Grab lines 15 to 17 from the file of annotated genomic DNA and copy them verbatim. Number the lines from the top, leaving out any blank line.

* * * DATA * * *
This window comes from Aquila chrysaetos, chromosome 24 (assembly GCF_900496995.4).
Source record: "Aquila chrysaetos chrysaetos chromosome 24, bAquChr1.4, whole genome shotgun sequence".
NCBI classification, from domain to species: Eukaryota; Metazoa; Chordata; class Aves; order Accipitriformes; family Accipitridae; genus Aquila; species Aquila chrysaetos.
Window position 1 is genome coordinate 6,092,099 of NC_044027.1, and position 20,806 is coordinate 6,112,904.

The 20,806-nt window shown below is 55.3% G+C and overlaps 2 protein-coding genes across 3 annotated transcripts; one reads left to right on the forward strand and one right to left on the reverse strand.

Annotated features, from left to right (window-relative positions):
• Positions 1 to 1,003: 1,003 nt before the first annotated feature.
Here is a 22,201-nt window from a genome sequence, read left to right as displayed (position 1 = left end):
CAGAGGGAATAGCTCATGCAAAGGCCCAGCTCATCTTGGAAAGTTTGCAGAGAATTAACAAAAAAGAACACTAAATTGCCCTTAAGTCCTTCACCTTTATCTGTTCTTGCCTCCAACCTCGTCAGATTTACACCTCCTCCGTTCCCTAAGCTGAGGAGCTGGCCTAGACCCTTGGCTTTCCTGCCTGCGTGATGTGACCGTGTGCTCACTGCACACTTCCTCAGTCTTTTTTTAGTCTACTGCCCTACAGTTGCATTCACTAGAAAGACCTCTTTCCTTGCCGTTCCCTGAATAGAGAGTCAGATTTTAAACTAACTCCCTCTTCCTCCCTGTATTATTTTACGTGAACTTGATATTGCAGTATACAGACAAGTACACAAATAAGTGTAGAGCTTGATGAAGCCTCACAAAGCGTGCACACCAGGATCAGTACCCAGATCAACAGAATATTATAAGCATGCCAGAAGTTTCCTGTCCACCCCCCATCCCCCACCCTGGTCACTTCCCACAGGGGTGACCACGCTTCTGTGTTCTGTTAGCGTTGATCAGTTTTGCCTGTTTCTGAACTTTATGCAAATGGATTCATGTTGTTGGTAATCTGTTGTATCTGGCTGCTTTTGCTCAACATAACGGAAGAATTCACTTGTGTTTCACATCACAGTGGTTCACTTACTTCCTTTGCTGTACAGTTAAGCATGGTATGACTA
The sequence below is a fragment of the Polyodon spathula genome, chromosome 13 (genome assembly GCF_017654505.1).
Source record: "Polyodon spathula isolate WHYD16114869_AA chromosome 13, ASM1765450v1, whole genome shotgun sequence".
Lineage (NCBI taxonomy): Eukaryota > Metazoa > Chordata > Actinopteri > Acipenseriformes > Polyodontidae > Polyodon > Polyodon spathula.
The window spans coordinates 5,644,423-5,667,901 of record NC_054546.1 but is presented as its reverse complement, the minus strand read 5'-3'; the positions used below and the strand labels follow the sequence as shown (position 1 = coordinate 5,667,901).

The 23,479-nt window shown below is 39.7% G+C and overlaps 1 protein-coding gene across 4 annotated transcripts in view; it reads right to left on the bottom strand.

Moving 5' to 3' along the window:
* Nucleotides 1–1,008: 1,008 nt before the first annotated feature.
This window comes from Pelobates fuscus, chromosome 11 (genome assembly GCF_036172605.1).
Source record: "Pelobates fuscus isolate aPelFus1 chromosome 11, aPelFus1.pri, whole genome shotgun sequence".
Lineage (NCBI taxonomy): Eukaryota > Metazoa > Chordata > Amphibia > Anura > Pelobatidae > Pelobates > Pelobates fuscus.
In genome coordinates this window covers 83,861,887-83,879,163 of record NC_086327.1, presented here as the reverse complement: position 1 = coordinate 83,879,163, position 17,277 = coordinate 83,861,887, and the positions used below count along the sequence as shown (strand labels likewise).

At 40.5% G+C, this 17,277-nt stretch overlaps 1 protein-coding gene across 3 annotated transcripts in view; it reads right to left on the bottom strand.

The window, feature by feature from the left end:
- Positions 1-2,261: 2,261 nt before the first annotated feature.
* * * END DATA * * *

Moving 5' to 3' along the window:
* Nucleotides 1–1,008: 1,008 nt before the first annotated feature.
This window comes from Pelobates fuscus, chromosome 11 (genome assembly GCF_036172605.1).